The Principle of Alternative Assessment requires that no potentially harmful action will be undertaken if there are alternative actions available that safely achieve the same goals as the action proposed; and in the same way no potentially harmful product will be utilized if there are alternative products available that safely accomplish the same purpose.
Under the Precautionary Principle Proper, irreversible harm or serious risks are forbidden until safety is established, meaning that divestment and bans are mandated regarding activities or products threatening irreversible harm or serious risks until safety is established. When necessary to account for disposal of products, to prevent sudden loss of necessary utilities, or to prevent destitution and other ensuing danger to lives and liberties, a process and timeline for divestment and bans to remove risks as safely and securely as possible. In instituting precautionary measures, risks of action and non-action shall be taken into account so as to develop a plan for removal of serious risks and irreversible harm that can be practically implemented for the benefit of the people.
The scope of the Precautionary Principle Proper shall be limited to allow for the natural existence of poisons, radiation, or deadly chemicals in plants or other natural forms, provided these are confined to forms found in nature or not modified in a manner which concentrates harmful properties so as to pose serious threats. To attempt to deny Nature all of her poisons is foolish and quite impossible; one cannot fight Nature. In contrast, the Precautionary Principle Proper may apply to introduced and harmful exotic species or other significant natural ecological disruptions in order to protect the natural environment, as these may be a significant threat to the health and diversity of the environment on which human beings depend.
Similarly exempted from the Precautionary Principle Proper are traditional herbalism and foods, provided that these are not altered by non-traditional technology such as genetic engineering, synthetic ingredients, and other unconventional, unnatural modern ingredients or devices during preparation. In the case of traditional foods and herbalism, regulation must be based on known harm and proven scientific evidence. Such an exemption is necessary to respect natural and cultural needs, and to prevent abuse of the principle to tie up resources that should be spent on actual risks.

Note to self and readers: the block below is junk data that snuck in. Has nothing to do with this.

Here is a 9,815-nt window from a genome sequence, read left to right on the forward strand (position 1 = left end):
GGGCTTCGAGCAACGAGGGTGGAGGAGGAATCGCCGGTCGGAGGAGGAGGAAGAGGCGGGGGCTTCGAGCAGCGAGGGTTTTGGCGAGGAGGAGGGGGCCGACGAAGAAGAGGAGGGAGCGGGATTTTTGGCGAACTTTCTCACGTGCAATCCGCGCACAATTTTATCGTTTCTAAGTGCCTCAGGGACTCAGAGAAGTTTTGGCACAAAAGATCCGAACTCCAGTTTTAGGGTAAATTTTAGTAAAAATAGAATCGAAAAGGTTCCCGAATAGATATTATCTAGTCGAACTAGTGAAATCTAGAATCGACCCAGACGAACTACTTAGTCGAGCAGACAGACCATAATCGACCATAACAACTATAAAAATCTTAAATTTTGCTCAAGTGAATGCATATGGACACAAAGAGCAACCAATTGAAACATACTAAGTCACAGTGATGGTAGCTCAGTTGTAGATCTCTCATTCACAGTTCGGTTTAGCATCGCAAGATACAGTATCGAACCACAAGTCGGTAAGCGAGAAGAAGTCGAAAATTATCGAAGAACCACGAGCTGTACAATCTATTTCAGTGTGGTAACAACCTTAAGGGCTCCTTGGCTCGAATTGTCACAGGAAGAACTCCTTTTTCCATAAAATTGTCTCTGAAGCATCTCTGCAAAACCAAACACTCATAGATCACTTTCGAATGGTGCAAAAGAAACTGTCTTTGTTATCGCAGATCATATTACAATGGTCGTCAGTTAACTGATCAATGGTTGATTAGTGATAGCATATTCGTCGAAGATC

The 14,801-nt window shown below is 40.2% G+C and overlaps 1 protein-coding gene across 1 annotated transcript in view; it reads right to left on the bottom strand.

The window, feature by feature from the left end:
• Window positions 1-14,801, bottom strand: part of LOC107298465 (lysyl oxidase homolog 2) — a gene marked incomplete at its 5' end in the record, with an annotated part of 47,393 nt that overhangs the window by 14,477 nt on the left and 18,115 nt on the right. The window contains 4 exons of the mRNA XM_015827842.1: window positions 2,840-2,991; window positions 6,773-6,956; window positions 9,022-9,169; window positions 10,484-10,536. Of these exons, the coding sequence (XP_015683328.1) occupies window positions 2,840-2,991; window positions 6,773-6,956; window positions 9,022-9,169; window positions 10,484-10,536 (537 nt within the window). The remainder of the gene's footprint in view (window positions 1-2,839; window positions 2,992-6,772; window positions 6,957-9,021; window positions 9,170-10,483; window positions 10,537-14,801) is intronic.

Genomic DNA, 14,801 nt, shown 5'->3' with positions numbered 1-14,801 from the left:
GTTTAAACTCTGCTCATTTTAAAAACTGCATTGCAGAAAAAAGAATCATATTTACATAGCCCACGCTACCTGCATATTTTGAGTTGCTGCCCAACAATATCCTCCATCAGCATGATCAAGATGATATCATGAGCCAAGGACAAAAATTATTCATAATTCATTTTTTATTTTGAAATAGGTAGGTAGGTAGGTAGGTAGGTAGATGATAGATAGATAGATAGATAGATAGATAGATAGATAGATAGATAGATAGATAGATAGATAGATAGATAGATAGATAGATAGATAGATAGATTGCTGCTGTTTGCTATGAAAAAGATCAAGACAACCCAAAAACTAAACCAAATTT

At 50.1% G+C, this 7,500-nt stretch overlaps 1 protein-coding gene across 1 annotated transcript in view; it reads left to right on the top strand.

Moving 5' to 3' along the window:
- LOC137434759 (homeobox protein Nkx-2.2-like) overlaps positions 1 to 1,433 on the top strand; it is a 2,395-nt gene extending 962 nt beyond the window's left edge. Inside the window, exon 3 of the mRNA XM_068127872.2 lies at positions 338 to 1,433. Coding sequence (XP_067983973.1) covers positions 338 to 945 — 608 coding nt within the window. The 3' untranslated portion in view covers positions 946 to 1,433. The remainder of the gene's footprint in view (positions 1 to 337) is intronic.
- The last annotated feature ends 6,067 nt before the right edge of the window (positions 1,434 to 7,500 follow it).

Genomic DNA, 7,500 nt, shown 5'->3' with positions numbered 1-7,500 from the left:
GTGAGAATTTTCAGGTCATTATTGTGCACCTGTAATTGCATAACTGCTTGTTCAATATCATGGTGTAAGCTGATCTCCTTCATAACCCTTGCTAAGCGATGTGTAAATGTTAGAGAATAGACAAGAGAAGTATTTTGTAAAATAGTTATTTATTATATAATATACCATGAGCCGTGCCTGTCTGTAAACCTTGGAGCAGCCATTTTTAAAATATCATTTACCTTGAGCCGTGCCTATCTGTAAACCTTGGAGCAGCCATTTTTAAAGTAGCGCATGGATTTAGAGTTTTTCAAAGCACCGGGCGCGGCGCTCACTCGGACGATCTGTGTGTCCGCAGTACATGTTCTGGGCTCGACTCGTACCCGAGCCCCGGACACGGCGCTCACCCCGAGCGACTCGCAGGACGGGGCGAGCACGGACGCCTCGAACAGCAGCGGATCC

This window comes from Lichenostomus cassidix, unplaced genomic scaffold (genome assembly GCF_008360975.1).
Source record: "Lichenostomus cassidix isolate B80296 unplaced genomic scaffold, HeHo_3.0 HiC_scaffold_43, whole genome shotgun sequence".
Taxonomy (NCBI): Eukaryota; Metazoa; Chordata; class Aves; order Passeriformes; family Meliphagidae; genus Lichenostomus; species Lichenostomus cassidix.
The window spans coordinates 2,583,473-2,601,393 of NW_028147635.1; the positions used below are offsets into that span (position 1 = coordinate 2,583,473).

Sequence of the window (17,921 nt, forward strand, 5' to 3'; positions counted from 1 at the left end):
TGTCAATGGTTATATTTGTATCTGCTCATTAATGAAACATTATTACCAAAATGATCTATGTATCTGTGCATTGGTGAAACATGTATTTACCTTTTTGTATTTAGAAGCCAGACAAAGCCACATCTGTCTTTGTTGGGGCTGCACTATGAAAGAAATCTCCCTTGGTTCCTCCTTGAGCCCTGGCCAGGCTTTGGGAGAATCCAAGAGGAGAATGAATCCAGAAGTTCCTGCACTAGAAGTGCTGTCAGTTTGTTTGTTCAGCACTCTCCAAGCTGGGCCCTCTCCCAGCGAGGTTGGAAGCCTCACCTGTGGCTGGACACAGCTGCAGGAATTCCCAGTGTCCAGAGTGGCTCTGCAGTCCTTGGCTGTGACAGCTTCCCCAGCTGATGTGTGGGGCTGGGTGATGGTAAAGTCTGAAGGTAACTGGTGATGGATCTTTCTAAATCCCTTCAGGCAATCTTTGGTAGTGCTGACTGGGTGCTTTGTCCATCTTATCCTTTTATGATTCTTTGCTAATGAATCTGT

The scope of the Precautionary Principle Proper shall also be limited to allow an individual to take a non-polluting dare-devil physical risk, for one may choose how to live one’s own life when not endangering others and because risks are inherent in even healthy activities such as sports; nonetheless, the Commonwealth may regulate physical activities of organized sports to improve safety. The Commonwealth shall also regulate to prevent addiction, abuse, development of destructive or sociopathic cults and behaviors in particular to protect youth and secondly any other targeted vulnerable populations.
A final limit to the Precautionary Principle Proper shall be allowance for mitigating benefits. When a risk coincides with substantial mitigating benefits, lack of an acceptable or better alternative, and does not pose undue risk as defined below, then a risk may be taken provided transparency, monitoring, and prudent cautionary measures are taken which limit the possibility of harm are also taken. The burden shall rest with the proponents to prove substantial mitigating benefits.
Undue risks are defined as follows: